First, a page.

atomyoudaoicibaDictYouDict[atom 词源字典]
atom: [16] Etymologically, atom means ‘not cut, indivisible’. Greek átomos ‘that which cannot be divided up any further’ was formed from the negative prefix a- ‘not’ and the base *tom- ‘cut’ (source also of English anatomy and tome), and was applied in the Middle Ages not just to the smallest imaginable particle of matter, but also to the smallest imaginable division of time; an hour contained 22,560 atoms.

Its use by classical writers on physics and philosophy, such as Democritus and Epicurus, was sustained by medieval philosophers, and the word was ready and waiting for 19th-century chemists when they came to describe and name the smallest unit of an element, composed of a nucleus surrounded by electrons.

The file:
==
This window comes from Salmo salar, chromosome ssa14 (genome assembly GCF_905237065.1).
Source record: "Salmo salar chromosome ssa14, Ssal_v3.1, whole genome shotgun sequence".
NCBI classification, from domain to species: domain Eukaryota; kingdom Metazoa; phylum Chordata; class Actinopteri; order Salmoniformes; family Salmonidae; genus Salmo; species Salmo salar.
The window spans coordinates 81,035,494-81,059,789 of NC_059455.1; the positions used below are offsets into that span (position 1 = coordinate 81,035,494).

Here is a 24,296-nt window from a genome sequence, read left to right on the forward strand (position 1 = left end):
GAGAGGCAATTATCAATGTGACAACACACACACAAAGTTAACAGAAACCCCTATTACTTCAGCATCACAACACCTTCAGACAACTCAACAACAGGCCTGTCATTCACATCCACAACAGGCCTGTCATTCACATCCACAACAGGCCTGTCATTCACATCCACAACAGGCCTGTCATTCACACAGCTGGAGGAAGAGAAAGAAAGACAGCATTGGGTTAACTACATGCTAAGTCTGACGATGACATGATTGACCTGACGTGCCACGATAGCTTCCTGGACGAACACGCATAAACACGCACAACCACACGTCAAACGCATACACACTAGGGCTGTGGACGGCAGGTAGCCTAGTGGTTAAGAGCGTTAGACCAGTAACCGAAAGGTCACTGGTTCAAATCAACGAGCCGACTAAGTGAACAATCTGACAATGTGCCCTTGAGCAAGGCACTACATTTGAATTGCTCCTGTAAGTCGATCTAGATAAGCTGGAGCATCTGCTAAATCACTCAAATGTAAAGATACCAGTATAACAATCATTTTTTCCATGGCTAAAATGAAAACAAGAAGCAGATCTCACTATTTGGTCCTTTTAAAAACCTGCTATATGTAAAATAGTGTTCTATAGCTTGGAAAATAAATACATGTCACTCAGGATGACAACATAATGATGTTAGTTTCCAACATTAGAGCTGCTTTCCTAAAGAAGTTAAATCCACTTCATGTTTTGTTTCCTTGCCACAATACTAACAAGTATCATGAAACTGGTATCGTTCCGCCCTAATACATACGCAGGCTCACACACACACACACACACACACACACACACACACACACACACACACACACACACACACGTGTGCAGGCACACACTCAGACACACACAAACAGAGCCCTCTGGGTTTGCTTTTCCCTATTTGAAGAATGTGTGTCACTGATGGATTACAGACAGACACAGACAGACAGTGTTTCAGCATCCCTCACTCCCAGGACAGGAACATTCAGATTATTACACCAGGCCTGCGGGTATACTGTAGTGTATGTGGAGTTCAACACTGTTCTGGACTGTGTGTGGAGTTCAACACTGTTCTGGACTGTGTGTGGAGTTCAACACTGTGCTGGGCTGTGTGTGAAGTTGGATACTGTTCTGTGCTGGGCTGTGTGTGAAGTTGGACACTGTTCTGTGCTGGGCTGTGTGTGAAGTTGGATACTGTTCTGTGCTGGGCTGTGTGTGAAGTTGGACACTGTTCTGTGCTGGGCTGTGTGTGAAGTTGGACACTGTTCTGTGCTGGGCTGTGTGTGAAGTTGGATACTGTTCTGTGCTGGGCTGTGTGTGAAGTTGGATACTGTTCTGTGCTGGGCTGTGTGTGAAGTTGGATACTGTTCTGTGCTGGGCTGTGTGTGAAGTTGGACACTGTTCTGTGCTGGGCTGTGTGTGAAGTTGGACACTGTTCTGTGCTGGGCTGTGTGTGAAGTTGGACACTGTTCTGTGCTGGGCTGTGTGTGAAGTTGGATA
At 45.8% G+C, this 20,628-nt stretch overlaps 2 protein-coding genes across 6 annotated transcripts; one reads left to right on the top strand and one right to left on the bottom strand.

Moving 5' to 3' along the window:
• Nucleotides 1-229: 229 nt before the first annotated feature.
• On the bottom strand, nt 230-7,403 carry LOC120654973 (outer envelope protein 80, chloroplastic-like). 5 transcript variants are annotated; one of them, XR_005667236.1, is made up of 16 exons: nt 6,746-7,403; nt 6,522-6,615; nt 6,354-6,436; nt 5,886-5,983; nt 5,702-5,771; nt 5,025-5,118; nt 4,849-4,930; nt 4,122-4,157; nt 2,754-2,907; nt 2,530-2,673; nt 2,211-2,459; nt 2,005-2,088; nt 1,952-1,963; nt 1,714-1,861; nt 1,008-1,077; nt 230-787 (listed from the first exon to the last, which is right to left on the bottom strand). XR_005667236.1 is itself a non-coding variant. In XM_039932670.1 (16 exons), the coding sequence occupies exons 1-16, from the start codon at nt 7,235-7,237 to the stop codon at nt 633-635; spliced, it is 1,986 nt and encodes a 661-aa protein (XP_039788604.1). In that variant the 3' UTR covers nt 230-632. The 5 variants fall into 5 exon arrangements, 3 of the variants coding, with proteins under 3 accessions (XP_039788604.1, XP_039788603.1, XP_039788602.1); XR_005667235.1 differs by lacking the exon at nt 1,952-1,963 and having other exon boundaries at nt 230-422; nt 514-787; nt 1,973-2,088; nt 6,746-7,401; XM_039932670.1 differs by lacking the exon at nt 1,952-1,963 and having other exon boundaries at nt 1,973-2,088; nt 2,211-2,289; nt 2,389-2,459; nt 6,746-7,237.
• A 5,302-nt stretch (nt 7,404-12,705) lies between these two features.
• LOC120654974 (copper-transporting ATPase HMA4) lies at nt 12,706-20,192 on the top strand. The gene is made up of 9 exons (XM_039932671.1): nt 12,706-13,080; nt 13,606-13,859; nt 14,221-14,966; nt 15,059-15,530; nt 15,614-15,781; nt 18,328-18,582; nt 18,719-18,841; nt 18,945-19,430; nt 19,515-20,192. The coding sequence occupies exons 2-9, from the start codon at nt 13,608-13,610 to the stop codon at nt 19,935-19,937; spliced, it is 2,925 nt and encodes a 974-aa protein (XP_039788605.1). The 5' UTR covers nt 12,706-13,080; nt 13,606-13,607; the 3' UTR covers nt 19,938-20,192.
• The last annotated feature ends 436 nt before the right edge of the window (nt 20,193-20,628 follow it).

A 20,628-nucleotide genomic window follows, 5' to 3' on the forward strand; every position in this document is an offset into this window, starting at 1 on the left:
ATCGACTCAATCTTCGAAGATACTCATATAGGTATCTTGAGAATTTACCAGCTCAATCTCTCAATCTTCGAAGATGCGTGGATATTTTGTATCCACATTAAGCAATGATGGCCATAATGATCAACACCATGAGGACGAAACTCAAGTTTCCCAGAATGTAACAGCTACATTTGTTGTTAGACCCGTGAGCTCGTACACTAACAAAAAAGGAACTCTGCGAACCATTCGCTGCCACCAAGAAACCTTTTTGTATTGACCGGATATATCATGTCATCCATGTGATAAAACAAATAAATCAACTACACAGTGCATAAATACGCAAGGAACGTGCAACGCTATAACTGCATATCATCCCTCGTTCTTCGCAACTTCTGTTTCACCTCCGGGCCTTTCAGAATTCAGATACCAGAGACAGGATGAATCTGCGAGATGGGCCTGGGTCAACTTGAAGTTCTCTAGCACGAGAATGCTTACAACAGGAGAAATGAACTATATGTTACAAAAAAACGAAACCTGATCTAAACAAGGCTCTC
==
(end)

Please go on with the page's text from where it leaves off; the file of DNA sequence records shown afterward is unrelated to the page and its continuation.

=> anatomy, tome[atom etymology, atom origin, 英语词源]
atom (n.)youdaoicibaDictYouDict
late 15c., as a hypothetical indivisible body, the building block of the universe, from Latin atomus (especially in Lucretius) "indivisible particle," from Greek atomos "uncut, unhewn; indivisible," from a- "not" + tomos "a cutting," from temnein "to cut" (see tome). An ancient term of philosophical speculation (in Leucippus, Democritus), revived 1805 by British chemist John Dalton. In late classical and medieval use also a unit of time, 22,560 to the hour. Atom bomb is from 1945 as both a noun and a verb; compare atomic.